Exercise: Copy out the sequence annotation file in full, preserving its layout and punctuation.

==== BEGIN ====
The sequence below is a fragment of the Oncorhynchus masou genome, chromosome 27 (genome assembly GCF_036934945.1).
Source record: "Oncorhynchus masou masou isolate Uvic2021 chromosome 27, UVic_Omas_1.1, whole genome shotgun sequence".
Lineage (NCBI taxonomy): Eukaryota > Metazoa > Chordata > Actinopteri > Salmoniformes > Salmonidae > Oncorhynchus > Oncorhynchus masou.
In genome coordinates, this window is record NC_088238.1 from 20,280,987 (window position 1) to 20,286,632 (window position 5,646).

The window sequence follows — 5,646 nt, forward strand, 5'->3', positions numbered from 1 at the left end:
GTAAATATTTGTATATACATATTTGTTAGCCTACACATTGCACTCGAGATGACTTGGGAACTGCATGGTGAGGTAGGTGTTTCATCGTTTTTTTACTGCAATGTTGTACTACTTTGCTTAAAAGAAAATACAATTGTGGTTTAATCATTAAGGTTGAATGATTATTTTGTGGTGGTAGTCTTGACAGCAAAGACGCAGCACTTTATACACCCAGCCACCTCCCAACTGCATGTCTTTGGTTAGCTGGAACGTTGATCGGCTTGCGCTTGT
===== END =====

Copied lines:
The sequence below is a fragment of the Oncorhynchus masou genome, chromosome 27 (genome assembly GCF_036934945.1).
Source record: "Oncorhynchus masou masou isolate Uvic2021 chromosome 27, UVic_Omas_1.1, whole genome shotgun sequence".
Lineage (NCBI taxonomy): Eukaryota > Metazoa > Chordata > Actinopteri > Salmoniformes > Salmonidae > Oncorhynchus > Oncorhynchus masou.
In genome coordinates, this window is record NC_088238.1 from 20,280,987 (window position 1) to 20,286,632 (window position 5,646).

The window sequence follows — 5,646 nt, forward strand, 5'->3', positions numbered from 1 at the left end:
GTAAATATTTGTATATACATATTTGTTAGCCTACACATTGCACTCGAGATGACTTGGGAACTGCATGGTGAGGTAGGTGTTTCATCGTTTTTTTACTGCAATGTTGTACTACTTTGCTTAAAAGAAAATACAATTGTGGTTTAATCATTAAGGTTGAATGATTATTTTGTGGTGGTAGTCTTGACAGCAAAGACGCAGCACTTTATACACCCAGCCACCTCCCAACTGCATGTCTTTGGTTAGCTGGAACGTTGATCGGCTTGCGCTTGT